|Project by glassyeyes||posted 09-30-2010 02:40 AM||2015 views||0 times favorited||5 comments|
Our church is getting rid of the old folding tables and going modern—flat screen displays, new seating, and this visitor center that I’ve been building the last few months. The top is 1.2” white oak, the legs 1”, and the carcase is plywood (too late, I noticed it was from China—the thinnest face veneer I’ve ever seen). Each side table is angled back about 22 degrees. I’ve never done anything anywhere near this large—16.5 feet end to end. An architectural student designed it; the design reflects the ceiling above. The open toe kick serves both to qualify for ADA compliance, and to let the design “float,” I’m told. (A real estate agent friend told me that the more floor you can see, the larger the room seems, and this certainly seems to be the case.) It’s assembled with pocket screws—and on the front of the legs, bed frame brackets buried in the top of each leg so nothing shows. Just the doors to install on the back.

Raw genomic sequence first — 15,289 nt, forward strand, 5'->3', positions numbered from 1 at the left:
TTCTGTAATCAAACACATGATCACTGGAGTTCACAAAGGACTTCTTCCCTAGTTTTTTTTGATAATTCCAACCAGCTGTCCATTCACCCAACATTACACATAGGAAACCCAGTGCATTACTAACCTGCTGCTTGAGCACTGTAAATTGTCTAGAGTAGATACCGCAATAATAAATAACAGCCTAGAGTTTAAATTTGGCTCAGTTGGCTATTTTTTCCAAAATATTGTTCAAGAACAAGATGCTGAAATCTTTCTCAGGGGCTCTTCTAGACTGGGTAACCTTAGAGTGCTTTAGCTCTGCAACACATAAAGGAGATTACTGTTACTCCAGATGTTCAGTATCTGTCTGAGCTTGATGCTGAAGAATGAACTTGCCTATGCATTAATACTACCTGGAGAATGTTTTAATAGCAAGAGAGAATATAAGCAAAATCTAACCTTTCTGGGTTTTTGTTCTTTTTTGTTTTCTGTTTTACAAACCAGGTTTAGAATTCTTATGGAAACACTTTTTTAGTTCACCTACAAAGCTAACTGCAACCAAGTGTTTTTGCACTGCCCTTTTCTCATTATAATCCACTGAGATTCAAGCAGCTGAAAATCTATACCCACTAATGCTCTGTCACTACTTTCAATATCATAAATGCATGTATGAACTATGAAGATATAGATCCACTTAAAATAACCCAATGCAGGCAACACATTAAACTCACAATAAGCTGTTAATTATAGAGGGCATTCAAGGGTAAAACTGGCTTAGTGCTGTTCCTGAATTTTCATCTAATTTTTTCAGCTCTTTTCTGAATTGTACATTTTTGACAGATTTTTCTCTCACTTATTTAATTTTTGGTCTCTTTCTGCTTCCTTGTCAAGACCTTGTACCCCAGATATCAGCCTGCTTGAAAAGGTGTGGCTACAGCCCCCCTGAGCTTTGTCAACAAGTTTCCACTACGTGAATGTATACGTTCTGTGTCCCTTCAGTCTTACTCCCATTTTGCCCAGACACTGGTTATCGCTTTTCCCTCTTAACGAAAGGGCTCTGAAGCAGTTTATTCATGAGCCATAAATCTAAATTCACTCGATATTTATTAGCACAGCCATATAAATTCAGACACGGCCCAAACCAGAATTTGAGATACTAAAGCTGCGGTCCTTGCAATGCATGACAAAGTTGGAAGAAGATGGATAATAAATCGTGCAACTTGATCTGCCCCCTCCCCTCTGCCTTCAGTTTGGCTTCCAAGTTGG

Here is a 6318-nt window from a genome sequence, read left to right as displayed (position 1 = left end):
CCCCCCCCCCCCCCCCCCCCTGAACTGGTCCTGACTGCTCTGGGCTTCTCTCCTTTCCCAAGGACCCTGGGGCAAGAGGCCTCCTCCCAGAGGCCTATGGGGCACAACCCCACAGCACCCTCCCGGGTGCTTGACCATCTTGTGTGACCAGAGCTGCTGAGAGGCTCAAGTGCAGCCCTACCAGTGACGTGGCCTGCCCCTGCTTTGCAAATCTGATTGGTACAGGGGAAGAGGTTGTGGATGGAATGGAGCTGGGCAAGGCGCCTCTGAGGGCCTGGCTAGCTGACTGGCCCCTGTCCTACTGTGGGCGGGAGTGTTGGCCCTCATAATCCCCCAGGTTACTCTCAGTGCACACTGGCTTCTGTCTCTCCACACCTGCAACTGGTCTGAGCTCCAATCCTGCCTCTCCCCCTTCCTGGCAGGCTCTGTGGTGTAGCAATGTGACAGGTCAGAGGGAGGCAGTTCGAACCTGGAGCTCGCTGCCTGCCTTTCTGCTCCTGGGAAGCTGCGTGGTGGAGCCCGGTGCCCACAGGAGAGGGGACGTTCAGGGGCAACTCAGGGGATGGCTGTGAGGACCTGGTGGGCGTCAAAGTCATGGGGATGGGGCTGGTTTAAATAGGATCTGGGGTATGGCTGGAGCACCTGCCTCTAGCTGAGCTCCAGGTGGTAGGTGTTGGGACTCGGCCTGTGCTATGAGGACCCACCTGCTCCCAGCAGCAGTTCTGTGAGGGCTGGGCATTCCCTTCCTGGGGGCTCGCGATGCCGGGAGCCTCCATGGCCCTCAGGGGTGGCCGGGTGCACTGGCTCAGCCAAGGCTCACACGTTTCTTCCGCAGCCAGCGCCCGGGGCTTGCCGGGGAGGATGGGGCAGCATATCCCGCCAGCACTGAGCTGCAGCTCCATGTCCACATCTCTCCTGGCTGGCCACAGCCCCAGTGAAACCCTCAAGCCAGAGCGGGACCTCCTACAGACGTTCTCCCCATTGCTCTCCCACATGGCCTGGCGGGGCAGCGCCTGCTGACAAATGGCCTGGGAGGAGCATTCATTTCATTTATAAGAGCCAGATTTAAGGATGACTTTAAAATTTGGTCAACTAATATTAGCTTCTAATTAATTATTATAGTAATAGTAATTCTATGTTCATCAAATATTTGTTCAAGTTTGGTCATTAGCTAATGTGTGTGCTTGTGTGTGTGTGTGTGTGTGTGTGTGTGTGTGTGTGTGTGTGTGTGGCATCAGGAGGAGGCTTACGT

I can’t believe what I did to joint the edges of the boards in the two large table tops. They were simply too heavy and awkward to joint on my small Ridgid 6” jointer—and some of them kept bowing. I jointed some heavy strongbacks, put the straight board in the middle, attached them crosswise underneath, and jointed them with my circular saw. I epoxied wood between the motor housing and base of the saw to make the saw base truly rigid, and doubled the blades to take out enough wood (the motor spindle DID protrude all the way through the blade bodies). A straightedge completed the process.
-- Now, where did I put those bandaids?